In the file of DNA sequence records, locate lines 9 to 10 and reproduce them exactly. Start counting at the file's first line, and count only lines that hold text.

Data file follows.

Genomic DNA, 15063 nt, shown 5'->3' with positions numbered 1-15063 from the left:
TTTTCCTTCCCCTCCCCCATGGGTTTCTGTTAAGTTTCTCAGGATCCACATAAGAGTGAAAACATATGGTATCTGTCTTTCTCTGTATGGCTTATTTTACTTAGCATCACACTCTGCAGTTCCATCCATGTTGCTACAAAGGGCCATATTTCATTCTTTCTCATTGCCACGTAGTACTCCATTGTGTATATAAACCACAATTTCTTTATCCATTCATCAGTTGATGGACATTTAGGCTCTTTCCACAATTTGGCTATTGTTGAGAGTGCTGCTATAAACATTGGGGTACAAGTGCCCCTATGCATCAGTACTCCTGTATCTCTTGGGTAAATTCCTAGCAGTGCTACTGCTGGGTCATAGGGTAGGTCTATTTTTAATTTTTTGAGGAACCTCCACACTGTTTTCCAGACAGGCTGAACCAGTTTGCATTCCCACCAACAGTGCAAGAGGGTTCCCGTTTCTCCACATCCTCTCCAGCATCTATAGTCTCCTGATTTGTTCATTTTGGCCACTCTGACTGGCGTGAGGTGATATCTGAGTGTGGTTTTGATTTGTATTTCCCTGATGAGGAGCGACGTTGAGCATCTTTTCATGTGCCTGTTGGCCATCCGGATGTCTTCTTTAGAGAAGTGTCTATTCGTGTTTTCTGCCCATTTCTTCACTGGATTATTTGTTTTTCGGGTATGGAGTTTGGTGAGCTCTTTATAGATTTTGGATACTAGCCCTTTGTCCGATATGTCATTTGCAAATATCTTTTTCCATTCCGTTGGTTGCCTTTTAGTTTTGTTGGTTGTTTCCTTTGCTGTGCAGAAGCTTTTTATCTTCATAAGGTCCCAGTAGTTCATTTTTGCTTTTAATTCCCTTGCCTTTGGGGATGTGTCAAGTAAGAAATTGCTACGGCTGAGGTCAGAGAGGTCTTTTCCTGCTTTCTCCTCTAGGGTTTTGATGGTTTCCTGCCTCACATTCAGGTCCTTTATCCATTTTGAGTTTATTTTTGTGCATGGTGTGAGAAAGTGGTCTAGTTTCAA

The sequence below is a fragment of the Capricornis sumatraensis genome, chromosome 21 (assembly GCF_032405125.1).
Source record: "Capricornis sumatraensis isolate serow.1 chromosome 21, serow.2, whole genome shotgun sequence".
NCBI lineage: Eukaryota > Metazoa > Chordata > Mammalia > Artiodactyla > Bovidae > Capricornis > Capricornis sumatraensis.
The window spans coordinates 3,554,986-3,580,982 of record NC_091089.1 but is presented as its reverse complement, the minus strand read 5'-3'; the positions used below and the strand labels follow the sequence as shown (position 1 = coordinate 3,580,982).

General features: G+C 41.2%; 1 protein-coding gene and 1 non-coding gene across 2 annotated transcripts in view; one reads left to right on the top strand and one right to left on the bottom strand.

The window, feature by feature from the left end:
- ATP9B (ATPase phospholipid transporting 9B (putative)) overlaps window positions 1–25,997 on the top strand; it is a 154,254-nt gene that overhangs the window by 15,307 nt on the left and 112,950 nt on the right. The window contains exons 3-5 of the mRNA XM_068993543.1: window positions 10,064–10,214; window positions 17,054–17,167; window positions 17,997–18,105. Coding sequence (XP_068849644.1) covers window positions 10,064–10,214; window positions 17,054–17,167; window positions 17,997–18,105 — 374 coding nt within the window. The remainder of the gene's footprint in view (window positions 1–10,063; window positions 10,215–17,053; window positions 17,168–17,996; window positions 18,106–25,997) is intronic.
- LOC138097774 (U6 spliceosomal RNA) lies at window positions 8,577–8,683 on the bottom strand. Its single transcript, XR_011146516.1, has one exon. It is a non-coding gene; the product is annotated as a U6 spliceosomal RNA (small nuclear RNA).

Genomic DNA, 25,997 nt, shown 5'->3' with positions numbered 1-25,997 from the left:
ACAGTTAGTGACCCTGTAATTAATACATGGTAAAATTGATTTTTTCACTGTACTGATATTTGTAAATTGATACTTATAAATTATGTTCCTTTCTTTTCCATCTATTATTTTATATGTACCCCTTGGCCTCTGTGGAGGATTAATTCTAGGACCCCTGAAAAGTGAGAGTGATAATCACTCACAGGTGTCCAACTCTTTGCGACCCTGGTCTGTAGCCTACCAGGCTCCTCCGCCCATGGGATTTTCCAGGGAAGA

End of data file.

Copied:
- ATP9B (ATPase phospholipid transporting 9B (putative)) overlaps window positions 1–25,997 on the top strand; it is a 154,254-nt gene that overhangs the window by 15,307 nt on the left and 112,950 nt on the right. The window contains exons 3-5 of the mRNA XM_068993543.1: window positions 10,064–10,214; window positions 17,054–17,167; window positions 17,997–18,105. Coding sequence (XP_068849644.1) covers window positions 10,064–10,214; window positions 17,054–17,167; window positions 17,997–18,105 — 374 coding nt within the window. The remainder of the gene's footprint in view (window positions 1–10,063; window positions 10,215–17,053; window positions 17,168–17,996; window positions 18,106–25,997) is intronic.
- LOC138097774 (U6 spliceosomal RNA) lies at window positions 8,577–8,683 on the bottom strand. Its single transcript, XR_011146516.1, has one exon. It is a non-coding gene; the product is annotated as a U6 spliceosomal RNA (small nuclear RNA).